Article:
Moby Dick, one of the greatest works of American literature written, and Jaws, one of the nations top selling blockbuster movies, can both be considered masterpieces of their time. Written by different authors, in completely different time frames, these two classics still manage to share dozens of similar themes and plots. Perhaps Jaws was written off from Moby Dick, but the differences between the two make it hard to tell.
To describe the character similarities between Moby Dick and Jaws, the easiest between the two to compare are probably Ishmael, a common sailor aboard the Pequod, and Brody, the Sheriff of Amity Island. These two characters both have a definite aura of goodness about them. Although anything but sinless and perfect, the two both seem to be able to judge things without prejudice, and have a very clear sense of right from wrong. Ishmael is one of the few characters in Moby Dick who is able to pull away from the overwhelming excitement of hunting down the white whale. He cannot completely ignore this atmosphere, but is still capable of seeing the danger and obsession that the voyage and its sailors present. In Jaws, after the first shark attack, Chief Brody immediately tries to close down the beaches to prevent more deaths. However, because of the greed present among its constituents and imminent danger to the welfare of the town, his actions are terminated. When still more citizens become victim to the white shark, the blame is quickly shifted from the cause, to Sheriff Brody. Ishmael and the Chief also share the quality of a likeness to immortality. Of the entire crew of the Pequod, Ishmael is the lone survivor, saved only by the coffin of his close friend. In the movie, both characters Brody and Matt Hooper are able to escape from death, while the lives of Quint, Alex, the young woman and a few others are all lost.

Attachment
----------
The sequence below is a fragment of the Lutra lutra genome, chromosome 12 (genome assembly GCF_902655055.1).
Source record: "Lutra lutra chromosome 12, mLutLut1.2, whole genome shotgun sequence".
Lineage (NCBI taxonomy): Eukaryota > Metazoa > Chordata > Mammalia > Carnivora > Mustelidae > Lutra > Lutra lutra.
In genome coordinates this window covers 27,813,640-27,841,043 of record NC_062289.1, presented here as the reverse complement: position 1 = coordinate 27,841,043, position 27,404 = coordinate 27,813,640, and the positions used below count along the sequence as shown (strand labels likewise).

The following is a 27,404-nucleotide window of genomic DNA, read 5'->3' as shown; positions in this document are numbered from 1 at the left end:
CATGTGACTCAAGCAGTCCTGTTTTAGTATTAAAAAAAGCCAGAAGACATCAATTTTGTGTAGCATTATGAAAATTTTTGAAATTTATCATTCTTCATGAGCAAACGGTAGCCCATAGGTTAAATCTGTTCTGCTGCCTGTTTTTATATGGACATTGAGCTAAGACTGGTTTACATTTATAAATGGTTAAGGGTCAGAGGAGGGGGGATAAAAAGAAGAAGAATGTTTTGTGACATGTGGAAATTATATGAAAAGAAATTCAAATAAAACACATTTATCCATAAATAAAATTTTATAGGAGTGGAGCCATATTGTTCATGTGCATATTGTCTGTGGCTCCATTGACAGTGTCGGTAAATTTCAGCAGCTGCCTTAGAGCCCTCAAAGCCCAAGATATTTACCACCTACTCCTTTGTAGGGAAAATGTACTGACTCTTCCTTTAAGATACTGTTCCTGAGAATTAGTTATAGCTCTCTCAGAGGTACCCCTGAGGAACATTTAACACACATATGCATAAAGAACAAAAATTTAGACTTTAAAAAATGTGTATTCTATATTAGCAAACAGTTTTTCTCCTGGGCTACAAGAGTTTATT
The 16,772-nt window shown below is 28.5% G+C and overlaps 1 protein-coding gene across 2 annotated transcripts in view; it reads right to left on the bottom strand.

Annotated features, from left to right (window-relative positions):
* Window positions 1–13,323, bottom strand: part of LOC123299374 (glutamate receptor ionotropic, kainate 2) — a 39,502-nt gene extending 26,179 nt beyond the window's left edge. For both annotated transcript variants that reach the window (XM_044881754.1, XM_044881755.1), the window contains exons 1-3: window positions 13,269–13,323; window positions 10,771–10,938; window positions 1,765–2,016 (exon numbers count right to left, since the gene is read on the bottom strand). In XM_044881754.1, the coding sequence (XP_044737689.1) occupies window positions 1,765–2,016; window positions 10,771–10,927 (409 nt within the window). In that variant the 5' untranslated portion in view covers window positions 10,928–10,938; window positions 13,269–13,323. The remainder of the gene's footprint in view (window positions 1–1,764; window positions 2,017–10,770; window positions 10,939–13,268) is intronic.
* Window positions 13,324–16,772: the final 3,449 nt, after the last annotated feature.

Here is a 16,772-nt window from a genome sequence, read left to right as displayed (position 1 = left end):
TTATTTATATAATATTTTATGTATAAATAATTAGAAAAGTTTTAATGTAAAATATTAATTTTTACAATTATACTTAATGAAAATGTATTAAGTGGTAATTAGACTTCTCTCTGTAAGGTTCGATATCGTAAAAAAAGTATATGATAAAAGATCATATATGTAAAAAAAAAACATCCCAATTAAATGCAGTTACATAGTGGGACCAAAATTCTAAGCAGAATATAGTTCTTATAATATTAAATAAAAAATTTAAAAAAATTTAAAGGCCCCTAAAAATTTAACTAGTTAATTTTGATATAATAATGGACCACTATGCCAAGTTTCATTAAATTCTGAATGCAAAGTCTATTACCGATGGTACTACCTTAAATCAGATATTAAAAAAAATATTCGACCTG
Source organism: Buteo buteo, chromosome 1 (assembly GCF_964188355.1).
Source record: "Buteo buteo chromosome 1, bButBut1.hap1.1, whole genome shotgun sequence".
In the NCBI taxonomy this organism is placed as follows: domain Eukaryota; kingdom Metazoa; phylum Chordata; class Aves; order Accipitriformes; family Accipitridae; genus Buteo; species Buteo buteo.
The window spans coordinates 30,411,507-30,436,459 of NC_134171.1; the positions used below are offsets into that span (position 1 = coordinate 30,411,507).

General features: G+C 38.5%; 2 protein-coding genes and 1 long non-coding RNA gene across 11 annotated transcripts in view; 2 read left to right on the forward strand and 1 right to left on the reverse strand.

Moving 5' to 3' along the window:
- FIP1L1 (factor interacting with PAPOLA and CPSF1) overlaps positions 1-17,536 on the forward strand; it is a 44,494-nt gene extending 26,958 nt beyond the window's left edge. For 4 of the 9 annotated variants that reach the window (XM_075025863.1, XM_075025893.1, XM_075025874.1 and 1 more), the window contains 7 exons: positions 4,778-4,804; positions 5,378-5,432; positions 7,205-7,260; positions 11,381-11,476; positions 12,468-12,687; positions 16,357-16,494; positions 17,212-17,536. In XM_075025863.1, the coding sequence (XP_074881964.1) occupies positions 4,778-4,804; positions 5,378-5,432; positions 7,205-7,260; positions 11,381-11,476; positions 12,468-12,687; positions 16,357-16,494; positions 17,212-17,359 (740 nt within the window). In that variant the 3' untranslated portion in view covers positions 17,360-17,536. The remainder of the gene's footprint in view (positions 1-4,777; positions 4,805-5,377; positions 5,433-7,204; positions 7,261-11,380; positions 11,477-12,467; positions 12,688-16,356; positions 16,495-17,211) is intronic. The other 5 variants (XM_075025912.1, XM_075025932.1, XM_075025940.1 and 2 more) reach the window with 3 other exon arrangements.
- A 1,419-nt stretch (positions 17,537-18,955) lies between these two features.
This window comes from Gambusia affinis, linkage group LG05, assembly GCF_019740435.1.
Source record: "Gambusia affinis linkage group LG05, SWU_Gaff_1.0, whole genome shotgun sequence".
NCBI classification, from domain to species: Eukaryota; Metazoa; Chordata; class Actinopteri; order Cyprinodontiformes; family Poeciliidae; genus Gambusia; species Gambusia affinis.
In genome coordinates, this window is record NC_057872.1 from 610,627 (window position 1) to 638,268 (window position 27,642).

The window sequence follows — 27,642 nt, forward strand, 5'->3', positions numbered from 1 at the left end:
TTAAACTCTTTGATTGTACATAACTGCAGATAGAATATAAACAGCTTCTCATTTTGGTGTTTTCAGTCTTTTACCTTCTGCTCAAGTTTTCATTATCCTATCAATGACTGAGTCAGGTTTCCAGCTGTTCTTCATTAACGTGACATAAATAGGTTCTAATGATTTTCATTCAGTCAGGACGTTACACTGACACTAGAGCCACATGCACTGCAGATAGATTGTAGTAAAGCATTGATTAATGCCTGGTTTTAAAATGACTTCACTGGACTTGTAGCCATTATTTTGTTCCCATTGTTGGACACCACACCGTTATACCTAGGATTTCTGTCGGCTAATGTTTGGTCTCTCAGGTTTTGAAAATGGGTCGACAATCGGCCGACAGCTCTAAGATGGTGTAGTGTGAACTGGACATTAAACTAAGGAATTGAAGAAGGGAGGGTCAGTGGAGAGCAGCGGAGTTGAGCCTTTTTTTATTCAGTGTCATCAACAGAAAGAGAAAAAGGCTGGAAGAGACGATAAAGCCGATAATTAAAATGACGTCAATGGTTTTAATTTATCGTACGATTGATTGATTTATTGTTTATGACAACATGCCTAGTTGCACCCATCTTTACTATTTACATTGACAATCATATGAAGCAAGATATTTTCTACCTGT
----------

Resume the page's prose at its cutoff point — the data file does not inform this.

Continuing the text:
The dual characters of Ahab, captain of the Pequod, and Quint, master of the Orca, also have much in common. Both individuals specialize in killing fish, one with whales, and the other mainly with sharks. From the moment Ahab is introduced, his obsession with killing Moby Dick is clear. From his motivational words of Moby Dick's death to his crew, to offering gold coins for whoever succeeded in killing the whale, Ahab's revenge to his enemy is obvious. In Jaws, Quint is more interested in the money he receives from the island of Amity, then the reality of his job. He remains skeptic and refuses to guarantee much throughout the first half of the movie, but his obsession to kill the only intelligent shark he has ever seen continues to grow. Both characters eventually die because of this shared trait of obsession, and the existence of their ships and crew pay dearly as well.
Queequeg is one of the most definite symbols of loyalty in the entire book of Moby Dick. He first takes Ishmael under his wing, insures him a job aboard the Pequod, and repeatedly shows his generosity and patience to mankind. Queequeg's character also showed intense beliefs, and stubbornness for those ideas he followed. When Ahab refuses to help the captain of the Rachel find his lost son, Queequeg refuses to keep harpooning aboard the ship. The personality of Matthew Hooper shares little with that of Queequeg. He cares not for the lives of those in Amity, he boards the Orca only for his passion of learning about sharks. His traits are not kind and generous, because he continued to pick arguments with Brody and Quint. However, Hooper and Queequeg shared the quality of stubbornness. From the refusal to help Ahab after he abandons Pip, to the insistence of bringing the shark cage aboard the Orca, these two characters continually demonstrate their willfulness. Another thing they have in common is their expertise. Queequeg is paid an obscene amount of money for his ability to harpoon whales easily, and Hooper, who has studied for years about the characteristics and attributes of sharks, mainly the great white.
The Pequod versus the Orca is one of the easiest comparisons between Moby Dick, and Jaws. The two ships were different in size and structure obviously, and they